He said one thing he found striking was the “exceptional quality” of some of the stones—very clear and with few fissures.

The study is a good reminder, he reiterated, that there are always new sources, or new pockets from existing sources, being discovered, as is the case with this Afghan material, bringing the market new fine quality stones.

“I feel the trade has, let’s say, a wrong idea of quality. Colombian emerald has a certain historical notion, but at the very end, when we talk about quality, other sources can deliver the best quality. For example, sapphires from Madagascar can be super quality. These Afghanistan emeralds can too. It doesn’t always have to be these old, established sources.”

SSEF called its research the first detailed study characterizing this type of emerald from Afghanistan.

Krzemnicki said they wanted to make the information available to other labs or trade members involved in gem testing; the scientists published their methods and findings in the most recent edition of the Gemmological Association of Great Britain’s Journal of Gemmology.

A PDF of the article can be found on the Gem-A website as well as the SSEF website
Brecken Branstratoris the senior editor, gemstones at National Jeweler, covering sourcing, pricing and other developments in the colored stone sector.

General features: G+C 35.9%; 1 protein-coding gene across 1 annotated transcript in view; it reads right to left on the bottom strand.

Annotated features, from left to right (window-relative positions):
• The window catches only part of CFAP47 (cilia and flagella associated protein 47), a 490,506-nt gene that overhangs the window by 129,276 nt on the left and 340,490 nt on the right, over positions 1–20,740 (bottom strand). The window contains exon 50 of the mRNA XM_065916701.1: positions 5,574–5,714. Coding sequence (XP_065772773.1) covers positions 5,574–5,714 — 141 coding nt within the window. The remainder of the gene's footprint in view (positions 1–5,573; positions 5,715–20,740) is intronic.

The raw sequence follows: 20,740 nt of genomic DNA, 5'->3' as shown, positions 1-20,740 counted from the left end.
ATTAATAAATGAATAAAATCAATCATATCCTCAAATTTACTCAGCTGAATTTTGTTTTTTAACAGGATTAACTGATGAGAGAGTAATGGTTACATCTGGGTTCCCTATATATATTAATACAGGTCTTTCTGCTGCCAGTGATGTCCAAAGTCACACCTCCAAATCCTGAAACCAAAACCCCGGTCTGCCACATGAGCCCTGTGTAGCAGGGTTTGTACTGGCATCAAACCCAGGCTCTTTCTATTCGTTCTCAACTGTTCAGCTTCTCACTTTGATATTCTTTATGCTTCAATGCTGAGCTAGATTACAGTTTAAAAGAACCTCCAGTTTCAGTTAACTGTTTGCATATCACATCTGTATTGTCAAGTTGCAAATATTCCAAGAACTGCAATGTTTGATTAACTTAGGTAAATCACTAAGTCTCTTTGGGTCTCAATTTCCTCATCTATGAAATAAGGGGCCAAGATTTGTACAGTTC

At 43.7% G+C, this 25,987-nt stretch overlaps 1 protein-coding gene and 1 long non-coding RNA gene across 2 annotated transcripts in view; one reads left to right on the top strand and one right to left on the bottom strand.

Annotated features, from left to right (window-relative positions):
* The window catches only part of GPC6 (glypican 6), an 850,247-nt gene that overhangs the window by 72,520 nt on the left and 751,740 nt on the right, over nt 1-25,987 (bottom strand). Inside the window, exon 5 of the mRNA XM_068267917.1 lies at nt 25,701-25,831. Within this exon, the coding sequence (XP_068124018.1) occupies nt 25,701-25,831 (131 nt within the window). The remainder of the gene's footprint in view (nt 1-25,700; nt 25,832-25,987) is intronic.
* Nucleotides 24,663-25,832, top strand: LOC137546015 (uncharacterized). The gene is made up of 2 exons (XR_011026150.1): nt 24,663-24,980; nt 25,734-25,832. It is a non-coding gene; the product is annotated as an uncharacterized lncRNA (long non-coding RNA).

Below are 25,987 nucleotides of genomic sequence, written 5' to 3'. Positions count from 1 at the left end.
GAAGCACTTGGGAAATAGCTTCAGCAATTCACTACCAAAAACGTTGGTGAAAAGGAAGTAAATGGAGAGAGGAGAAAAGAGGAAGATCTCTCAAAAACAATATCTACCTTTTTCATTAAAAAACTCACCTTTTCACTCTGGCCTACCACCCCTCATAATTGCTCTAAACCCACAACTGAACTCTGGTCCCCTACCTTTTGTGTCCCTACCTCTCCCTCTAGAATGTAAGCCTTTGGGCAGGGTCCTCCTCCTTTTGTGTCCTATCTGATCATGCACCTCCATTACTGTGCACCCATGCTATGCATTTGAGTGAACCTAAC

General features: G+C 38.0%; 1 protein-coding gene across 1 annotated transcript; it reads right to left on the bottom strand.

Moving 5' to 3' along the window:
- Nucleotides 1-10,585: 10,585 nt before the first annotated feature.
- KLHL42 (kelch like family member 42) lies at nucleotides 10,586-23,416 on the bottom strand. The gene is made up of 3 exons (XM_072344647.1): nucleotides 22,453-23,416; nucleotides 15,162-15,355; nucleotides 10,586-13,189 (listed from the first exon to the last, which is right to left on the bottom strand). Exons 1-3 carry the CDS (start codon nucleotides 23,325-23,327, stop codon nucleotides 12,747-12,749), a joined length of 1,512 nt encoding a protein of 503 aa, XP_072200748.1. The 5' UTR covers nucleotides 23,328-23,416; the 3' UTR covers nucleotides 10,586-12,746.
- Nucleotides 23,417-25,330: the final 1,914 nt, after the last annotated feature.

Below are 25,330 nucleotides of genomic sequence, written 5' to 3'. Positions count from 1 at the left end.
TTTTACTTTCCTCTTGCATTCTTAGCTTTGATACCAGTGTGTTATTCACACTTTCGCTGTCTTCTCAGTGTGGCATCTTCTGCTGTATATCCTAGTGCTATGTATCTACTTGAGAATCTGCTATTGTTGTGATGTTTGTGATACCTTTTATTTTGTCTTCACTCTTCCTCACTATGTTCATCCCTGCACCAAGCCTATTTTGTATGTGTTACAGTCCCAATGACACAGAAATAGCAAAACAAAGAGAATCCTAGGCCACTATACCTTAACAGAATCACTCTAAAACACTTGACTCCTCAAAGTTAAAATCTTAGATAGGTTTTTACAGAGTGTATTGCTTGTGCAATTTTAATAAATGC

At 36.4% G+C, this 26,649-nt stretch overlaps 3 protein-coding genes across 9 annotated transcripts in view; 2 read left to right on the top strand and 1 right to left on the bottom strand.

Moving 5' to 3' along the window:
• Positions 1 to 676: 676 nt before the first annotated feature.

The Latest

CrimeMay 18, 2021
Police Searching for 2 Suspects in Armed Robbery of GA Jewelry Store

A third suspect, who was shot during the robbery, has been arrested and charged.

CollectionsMay 18, 2021
New York Isn’t Over, According to the Yurmans

David Yurman’s latest collection is a tribute to a New York City landmark.

Events & AwardsMay 18, 2021
Registration Is Open for JA National Convention

The third annual Jewelers of America National Convention will be held virtually July 19-20.

Brought to you by
How to Engage and Sell to Millennials

Millennials were once feared in the diamond industry, but now this younger generation has become today’s largest diamond buying demographic.

ColumnistsMay 18, 2021
Creative Connecting: Why Jewelers Should Be More Active on YouTube

A strong following on YouTube can boost online visibility and trust in your store’s staff, Duvall O’Steen and Jen Cullen Williams write.

Weekly QuizMay 14, 2021
This Week's Quiz
Test your knowledge of jewelry news from the week of May 10-14, 2021.
Take the Quiz
IndependentsMay 17, 2021
Take a Peek Inside the New Zadok Jewelers Store

The Houston jeweler recently opened a 28,000-square-foot, two-level store.

IndependentsMay 17, 2021
Bill Boyajian Has a New Book Coming Out

“Family Business Succession Planning” covers the dynamics of working in a multigenerational business and prepping for the next generation.

Brought to you by
A New Golden Age

Gold has had its share of ups and downs over the last 5 decades. Here’s why the metal is having another big comeback.

MajorsMay 17, 2021
Pandora’s Head of North America Steps Down

Sid Keswani has left the jewelry company to become president of lifestyle company Centric Brands.

×